Thursday, May 28, 2009

5 p.m. Friday deadline to apply for appointment to vacancies on Fayetteville, Arkansas, boards and commissions

Apply before 5 p.m. tomorrow at the Fayetteville city clerk's office in city hall.
One Veterinarian Term Ending (Date TBD)
One Business Term Ending (Date TBD)
One Washington County Representative Term Ending (Date TBD)
One Finance Term Ending (Date TBD)
Two Nonprofit Animal Interest Groups Terms Ending (Date TBD)
Three Citizen-at-Large Terms Ending (Date TBD)

One Unexpired Term Ending 03/31/11

One Term Ending 03/31/14
Two Alternate Member Terms Ending 03/31/10

One Community Citizen-at-Large Term Ending 06/30/12
One Unexpired Community Citizen-at-Large Term Ending 12/31/10

One Working Artist Term Ending 06/30/12
Two Arts and Cultural/Citizen-at-Large Terms Ending 06/30/12

Three Terms Ending 06/30/12

One Unexpired Term Ending 12/31/09

One Unexpired Term Ending 06/30/10
Three Terms Ending 06/30/13

One Unexpired Utility Representative Term Ending 12/31/10

One Term Ending 06/30/12

One Term Ending 06/30/12


All applications must be received by 5:00 p.m. on May 29, 2009, at the city clerk's office.

Monday, May 25, 2009

Thousands visit Fayetteville National Cemetery on Memorial Day 2009; new cemetery administrator speaks of concern about apartments coming next door

Please click on image to ENLARGE view of National Cemetery celebration of Memorial Day 2009 in Fayetteville, Arkansas. At right is the Washington County Livestock Auction Barn, which would be replaced by a 500-bedroom student-apartment complex if allowed by Fayetteville City officials. The Planning Commission is to hear the North Carolina developer's proposal during its 5:30 p.m. Tuesday meeting in Fayetteville City Hall. The commission will hear public opinion on the proposed project before whether to vote yes or no on allowing rezoning the land for student apartments.

Please click on start arrow to acivate the short video recorded at Fayetteville National Cemetery on May 25, 2009.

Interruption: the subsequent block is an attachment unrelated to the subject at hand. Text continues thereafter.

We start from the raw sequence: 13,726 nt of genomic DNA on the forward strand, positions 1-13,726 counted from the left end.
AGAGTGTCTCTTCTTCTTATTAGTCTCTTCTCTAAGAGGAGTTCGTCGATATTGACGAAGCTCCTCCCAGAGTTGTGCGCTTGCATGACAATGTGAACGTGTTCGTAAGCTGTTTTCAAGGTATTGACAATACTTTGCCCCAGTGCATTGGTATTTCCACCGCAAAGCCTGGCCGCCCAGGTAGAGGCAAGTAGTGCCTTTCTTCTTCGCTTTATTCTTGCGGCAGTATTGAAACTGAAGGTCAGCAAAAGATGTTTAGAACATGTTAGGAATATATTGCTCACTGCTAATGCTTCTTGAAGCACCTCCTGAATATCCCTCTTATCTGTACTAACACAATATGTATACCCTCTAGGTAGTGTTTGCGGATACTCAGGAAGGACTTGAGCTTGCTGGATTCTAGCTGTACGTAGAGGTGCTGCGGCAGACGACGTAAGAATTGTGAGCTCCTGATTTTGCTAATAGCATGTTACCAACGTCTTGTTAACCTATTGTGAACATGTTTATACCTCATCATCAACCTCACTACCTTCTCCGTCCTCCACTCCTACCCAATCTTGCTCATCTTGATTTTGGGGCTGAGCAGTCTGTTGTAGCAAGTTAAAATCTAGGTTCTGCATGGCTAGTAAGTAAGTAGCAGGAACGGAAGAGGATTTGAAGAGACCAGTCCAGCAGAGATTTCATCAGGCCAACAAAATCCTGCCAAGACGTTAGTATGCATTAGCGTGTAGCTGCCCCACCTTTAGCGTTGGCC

Thursday, May 21, 2009

Quick quiz: Guess where this silt originates

Please click on image to ENLARGE view of Ditch Witch rented by the state highway department being used to dredge silt out of the concrete box culvert that allows the Town Branch of the West Fork of the White River to flow southeastward under Fifteenth Street in Fayetteville, Arkansas, on May 18, 2009.

Ditch Witch rented by Highway Department dredges silt out from under Town Branch Bridge at 15th Street

Silt removal an expensive side effect of construction in Northwest Arkansas

Please click on image to ENLARGE view of southside of 15th Street as a highway-department worker used a Ditch Witch to scrap silt from one of the three box culverts through which the Town Branch of the West Fork flows from the northwest. The silt was scooped up by machine sitting on the edge of the bridge and loaded into dump trucks and hauled away. Silt from construction sites is the major pollutant in urban streams in Northwest Arkansas.

Some places silt originates

Please click on image to ENLARGE view of Don Hoodenpyle's big bed of irises as seen from my driveway!

The mud and silt in the forground contrasts with Hoodenpyle's yard.
Please click on image to ENLARGE view of silt just waiting for rain to wash it into the Town Branch of the West Fork of the White River.

The photo above shows silt on the edge of the Eleventh Street bridge over the Town Branch.
The photo below shows a landscaping crew actually spreading some mix of nonorganic and organic soil on the UA entry area near Garland Avenue and Martin King Jr. Boulevard on May 21, 2009. Why gardeners would add some an unnatural substance on top of the original rich, black soil is unexplainable. Even if the soil there already had been replaced, that tan substance will run off to the Town Branch if there is heavy rain this weekend.